Child’s play: Physical activity in preschool may influence heart health in adulthood

HAMILTON, Ontario — It’s hard for most of us to remember our preschool days at all, let alone recount how physically active we may have been. Of course, fitness isn’t exactly a top priority among parents, teachers, and kids alike in these early days of childhood. However, according to a recent study, perhaps it should begin to be considered more seriously.

Researchers from McMaster University say that physical activity during very early childhood may impact heart and cardiovascular health decades down the line. After tracking hundreds of preschoolers’ fitness levels over multiple years, they found that physical activity in kids as young as three years old can improve blood vessel functioning, cardiovascular health, and prevent early indicators of heart disease later in adulthood.

“Many of us tend to think cardiovascular disease hits in older age, but arteries begin to stiffen when we are very young,” explains lead author Nicole Proudfoot, a graduate student in the Department of Kinesiology at McMaster University, in a release. “It’s important to start any kind of preventative measures early. We need to ensure small children have many opportunities to be active to keep their hearts and blood vessels as healthy as possible.”

Over three years, more than 400 children between the ages of three and five were tracked. During this observation period, key heart health markers were recorded and analyzed by the research team, including blood pressure, arterial stiffness, and overall cardiovascular fitness.

Each child’s cardiovascular health was measured by observing how long they could walk on a treadmill, and how quickly their heart rates returned to normal after ceasing exercise. Arterial stiffness was measured by how fast their pulse traveled throughout their body, and ultrasounds were also used to calculate carotid artery stiffness.

Physical activity levels were measured, year over year, by annually asking each child to wear an accelerometer for a full week. This facilitated researchers to ascertain how active each child was on a day to day basis.

Everyone’s blood vessels gradually stiffen over time, but the study’s authors determined that children who are more active see a slower stiffening process in comparison to preschool age children who are more docile. More active children also exhibited superior treadmill endurance, and their heart rates returned to normal faster. Additionally, the results indicate that while any physical activity has a positive effect on young children’s cardiovascular health, especially intense exercise is that much more beneficial.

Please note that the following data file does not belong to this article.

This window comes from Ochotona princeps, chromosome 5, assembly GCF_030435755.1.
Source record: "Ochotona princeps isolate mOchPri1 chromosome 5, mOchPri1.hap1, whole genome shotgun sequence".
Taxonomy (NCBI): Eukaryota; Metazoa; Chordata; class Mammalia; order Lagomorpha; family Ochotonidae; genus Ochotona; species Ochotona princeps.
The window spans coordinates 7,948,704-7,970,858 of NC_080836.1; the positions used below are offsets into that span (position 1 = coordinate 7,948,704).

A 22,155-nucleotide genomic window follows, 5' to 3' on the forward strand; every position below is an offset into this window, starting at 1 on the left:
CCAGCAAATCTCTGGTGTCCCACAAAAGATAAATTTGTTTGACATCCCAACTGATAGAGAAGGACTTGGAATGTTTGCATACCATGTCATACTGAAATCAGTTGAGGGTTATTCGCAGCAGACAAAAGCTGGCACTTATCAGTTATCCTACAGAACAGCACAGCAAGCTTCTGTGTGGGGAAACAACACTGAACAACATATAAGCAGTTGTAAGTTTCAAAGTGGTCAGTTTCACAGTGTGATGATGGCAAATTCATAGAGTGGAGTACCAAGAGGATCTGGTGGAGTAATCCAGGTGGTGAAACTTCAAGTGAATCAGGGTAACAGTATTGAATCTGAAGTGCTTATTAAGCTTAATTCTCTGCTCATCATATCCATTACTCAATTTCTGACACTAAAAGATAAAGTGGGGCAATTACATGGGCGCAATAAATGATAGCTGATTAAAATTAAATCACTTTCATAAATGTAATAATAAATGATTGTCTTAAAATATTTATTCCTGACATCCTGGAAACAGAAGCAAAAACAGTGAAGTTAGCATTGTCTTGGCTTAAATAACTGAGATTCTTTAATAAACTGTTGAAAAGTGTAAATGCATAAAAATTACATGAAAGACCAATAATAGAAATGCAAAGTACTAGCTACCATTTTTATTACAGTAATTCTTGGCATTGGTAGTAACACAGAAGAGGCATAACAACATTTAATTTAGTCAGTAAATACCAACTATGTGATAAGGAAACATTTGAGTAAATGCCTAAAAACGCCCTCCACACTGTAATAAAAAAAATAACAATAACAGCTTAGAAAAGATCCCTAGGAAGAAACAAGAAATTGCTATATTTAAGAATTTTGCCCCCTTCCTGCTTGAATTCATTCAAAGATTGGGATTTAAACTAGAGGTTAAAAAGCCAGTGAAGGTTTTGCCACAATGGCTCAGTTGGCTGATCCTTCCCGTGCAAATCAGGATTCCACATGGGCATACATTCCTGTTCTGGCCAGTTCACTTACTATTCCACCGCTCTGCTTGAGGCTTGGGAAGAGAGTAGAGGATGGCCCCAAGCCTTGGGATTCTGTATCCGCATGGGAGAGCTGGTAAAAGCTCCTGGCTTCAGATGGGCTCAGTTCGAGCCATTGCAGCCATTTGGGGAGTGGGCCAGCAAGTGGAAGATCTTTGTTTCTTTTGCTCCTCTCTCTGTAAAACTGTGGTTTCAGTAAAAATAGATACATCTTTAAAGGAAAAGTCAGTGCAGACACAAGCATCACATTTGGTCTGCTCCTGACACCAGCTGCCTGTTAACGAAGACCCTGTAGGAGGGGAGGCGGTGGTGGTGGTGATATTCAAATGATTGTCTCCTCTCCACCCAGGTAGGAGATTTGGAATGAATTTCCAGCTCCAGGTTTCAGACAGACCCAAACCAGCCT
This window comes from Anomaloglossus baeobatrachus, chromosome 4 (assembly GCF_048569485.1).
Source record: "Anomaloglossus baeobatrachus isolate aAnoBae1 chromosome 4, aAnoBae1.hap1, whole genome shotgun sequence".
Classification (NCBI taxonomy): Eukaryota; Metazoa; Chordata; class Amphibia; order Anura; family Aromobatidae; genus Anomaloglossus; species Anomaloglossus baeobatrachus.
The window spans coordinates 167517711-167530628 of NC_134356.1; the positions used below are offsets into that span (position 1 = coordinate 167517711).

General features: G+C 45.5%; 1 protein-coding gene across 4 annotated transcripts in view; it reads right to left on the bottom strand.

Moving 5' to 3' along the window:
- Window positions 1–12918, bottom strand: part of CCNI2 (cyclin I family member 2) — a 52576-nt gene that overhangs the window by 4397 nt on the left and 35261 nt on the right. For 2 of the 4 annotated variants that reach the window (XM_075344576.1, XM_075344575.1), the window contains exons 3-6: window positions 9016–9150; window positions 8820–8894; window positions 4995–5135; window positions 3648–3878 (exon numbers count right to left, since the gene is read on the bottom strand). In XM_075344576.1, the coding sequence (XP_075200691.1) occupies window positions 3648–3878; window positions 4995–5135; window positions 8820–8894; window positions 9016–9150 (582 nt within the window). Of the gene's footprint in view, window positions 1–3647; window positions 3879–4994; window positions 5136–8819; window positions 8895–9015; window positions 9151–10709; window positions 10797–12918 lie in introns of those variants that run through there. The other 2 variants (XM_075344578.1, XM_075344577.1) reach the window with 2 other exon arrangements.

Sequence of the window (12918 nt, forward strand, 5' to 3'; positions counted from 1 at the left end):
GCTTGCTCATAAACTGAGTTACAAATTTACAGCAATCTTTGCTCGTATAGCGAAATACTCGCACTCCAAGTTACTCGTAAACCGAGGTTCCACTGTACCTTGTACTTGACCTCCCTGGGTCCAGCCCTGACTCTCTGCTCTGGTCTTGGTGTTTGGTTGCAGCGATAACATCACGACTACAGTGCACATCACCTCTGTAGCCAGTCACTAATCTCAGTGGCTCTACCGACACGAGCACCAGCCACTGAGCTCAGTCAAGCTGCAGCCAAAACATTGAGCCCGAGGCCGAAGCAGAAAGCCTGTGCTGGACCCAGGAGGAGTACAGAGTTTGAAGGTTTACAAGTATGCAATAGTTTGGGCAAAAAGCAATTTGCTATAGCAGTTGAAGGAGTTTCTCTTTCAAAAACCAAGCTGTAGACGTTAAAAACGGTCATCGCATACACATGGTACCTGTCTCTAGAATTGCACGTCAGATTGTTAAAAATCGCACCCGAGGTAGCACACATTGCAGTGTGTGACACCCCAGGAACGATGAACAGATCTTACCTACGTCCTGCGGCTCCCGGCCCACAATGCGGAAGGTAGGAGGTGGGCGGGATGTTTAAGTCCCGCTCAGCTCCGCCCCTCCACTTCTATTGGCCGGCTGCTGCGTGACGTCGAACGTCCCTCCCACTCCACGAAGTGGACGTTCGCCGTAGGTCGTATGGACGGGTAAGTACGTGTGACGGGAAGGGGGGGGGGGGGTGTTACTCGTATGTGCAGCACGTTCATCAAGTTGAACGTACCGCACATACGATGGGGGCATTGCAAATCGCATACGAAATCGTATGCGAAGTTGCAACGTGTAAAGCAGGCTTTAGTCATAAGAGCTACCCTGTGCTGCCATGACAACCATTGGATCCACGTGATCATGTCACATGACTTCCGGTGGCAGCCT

“This research suggests that intensity matters,” says research supervisor Brian Timmons, an associate professor in the Department of Pediatrics at McMaster and the Canada Research Chair in Child Health & Exercise Medicine. “Children benefit the most from energetic play, which means getting out of breath by playing games such as tag. And the more, the better.”

Professor Timmons adds that physical activity for young children doesn’t have to all be at once, which is often the case nowadays for adults who are usually inactive all day until a burst of activity at the gym. Instead, for preschool age kids, activity should occur throughout the day.

For the most part, the study’s results were consistent among both boys and girls, except for the observation that only girls’ blood pressure was positively influenced by physical activity.

“We know physical activity is key to cardiovascular health, but these findings point to the protective effects it can have very early in life,” says co-investigator Maureen MacDonald, dean of the Faculty of Science at McMaster. “In future, we hope to examine if these beneficial effects of physical activity on heart health indicators in early childhood carry on into later childhood and eventually adulthood.”

The study is published in the scientific journal Pediatrics.

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About the Author

John Anderer

Born blue in the face, John has been writing professionally for over a decade and covering the latest scientific research for StudyFinds since 2019. His work has been featured by Business Insider, Eat This Not That!, MSN, Ladders, and Yahoo!

Studies and abstracts can be confusing and awkwardly worded. He prides himself on making such content easy to read, understand, and apply to one’s everyday life.

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